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Zeno Franco, Katinka Hooyer, Tanvir Roushan, Casey O'Brien, Nadiyah Johnson, Bill Watson, et al. (2018). Detecting & Visualizing Crisis Events in Human Systems: an mHealth Approach with High Risk Veterans. In Kees Boersma, & Brian Tomaszeski (Eds.), ISCRAM 2018 Conference Proceedings – 15th International Conference on Information Systems for Crisis Response and Management (pp. 874–885). Rochester, NY (USA): Rochester Institute of Technology.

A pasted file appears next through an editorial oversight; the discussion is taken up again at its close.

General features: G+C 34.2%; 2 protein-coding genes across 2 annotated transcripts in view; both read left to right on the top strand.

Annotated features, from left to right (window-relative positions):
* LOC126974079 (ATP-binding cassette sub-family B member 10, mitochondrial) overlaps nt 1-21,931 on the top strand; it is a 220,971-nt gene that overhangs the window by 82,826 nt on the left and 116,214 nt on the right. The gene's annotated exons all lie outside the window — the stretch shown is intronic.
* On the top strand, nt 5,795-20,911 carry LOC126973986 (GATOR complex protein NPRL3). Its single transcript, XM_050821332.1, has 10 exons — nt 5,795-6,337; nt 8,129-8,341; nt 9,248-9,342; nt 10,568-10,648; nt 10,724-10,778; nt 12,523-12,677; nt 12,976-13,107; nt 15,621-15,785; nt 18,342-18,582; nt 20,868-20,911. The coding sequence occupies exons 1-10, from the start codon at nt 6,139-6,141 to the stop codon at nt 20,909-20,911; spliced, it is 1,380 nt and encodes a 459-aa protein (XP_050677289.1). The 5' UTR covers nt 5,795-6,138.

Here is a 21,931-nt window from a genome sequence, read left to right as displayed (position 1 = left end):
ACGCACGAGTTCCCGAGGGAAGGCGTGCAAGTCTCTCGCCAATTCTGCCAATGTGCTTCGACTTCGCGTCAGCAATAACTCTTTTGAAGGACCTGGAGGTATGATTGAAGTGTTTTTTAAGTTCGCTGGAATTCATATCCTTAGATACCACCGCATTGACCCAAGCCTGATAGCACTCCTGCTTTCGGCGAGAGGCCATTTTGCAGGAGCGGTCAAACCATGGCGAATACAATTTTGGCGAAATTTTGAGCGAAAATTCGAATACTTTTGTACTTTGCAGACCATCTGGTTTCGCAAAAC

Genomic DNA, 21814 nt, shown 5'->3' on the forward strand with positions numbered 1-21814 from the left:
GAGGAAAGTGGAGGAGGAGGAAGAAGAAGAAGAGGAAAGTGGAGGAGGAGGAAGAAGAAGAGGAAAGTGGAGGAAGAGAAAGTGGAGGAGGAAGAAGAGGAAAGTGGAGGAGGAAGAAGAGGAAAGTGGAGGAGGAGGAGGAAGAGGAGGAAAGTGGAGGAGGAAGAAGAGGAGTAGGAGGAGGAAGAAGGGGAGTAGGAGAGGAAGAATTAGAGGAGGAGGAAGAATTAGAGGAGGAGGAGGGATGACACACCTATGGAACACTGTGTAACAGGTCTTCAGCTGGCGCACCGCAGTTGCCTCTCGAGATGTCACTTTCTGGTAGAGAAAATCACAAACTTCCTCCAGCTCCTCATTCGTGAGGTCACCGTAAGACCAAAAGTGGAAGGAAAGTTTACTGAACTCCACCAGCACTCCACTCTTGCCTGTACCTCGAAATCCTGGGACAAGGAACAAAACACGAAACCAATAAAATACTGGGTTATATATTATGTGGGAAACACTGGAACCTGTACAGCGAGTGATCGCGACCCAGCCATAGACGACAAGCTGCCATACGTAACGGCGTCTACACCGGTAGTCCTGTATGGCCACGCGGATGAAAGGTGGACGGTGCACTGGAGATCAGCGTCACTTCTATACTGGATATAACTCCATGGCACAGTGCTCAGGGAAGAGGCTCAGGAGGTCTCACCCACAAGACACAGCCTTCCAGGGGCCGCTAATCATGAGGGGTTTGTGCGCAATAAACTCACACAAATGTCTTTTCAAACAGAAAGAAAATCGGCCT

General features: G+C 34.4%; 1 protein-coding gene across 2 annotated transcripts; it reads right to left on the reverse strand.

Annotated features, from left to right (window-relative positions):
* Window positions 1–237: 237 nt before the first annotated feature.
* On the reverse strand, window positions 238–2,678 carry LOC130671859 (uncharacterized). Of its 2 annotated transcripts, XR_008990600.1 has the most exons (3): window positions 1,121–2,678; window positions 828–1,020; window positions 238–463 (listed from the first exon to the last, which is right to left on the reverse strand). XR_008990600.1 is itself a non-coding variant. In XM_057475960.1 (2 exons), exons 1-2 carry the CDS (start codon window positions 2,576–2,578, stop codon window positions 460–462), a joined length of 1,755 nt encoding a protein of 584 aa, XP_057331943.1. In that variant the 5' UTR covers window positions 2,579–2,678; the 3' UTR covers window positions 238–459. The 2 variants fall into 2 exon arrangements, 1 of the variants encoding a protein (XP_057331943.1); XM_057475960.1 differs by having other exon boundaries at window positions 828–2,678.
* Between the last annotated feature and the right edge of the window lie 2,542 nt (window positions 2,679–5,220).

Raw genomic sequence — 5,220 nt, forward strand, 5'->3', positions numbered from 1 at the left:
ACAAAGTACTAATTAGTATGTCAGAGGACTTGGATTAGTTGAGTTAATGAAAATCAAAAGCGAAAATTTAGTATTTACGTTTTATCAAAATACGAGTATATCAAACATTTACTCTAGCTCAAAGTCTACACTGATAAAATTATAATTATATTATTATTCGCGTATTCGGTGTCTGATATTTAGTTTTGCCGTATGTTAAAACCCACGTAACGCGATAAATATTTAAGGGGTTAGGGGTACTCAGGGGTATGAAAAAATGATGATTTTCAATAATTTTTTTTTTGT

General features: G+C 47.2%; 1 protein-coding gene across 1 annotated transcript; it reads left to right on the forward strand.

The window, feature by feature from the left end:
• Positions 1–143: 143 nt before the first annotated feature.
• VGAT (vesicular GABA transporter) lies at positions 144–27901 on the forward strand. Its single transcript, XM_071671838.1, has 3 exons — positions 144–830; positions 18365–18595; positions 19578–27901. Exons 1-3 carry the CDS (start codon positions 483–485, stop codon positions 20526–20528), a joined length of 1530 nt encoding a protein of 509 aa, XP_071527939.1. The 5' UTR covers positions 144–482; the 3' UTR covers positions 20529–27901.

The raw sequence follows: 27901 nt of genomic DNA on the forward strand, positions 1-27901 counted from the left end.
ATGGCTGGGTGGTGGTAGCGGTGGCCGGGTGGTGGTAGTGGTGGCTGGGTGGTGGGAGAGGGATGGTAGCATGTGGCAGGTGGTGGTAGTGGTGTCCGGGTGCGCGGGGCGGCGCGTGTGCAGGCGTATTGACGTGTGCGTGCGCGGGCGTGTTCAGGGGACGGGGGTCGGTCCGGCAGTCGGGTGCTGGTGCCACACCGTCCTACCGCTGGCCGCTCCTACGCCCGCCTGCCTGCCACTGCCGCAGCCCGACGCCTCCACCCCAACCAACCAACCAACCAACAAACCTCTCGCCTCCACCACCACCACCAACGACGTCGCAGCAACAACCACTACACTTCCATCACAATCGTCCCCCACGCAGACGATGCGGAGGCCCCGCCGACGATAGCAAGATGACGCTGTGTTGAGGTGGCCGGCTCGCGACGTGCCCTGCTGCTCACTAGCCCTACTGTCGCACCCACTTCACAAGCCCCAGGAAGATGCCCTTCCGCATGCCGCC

Abstract: Designing mHealth applications for mental health interventions has largely focused on education and patient self-management. Next generation applications must take on more complex tasks, including sensor-based detection of crisis events, search for individualized early warning signs, and support for crisis intervention. This project examines approaches to integrating multiple worn sensors to detect mental health crisis events in US military veterans. Our work has highlighted several practical and theoretical problems with applying technology to evaluation crises in human system, which are often subtle and difficult to detect, as compared to technological or natural crisis events. Humans often do not recognize when they are in crisis and under-report crises to prevent reputational damage. The current project explores preliminary use of the E4 Empatica wristband to characterize acute aggression using a combination of veteran self-report data on anger, professional actors simulating aggressive events, and preliminary efforts to discriminate between crisis data and early warning sign data.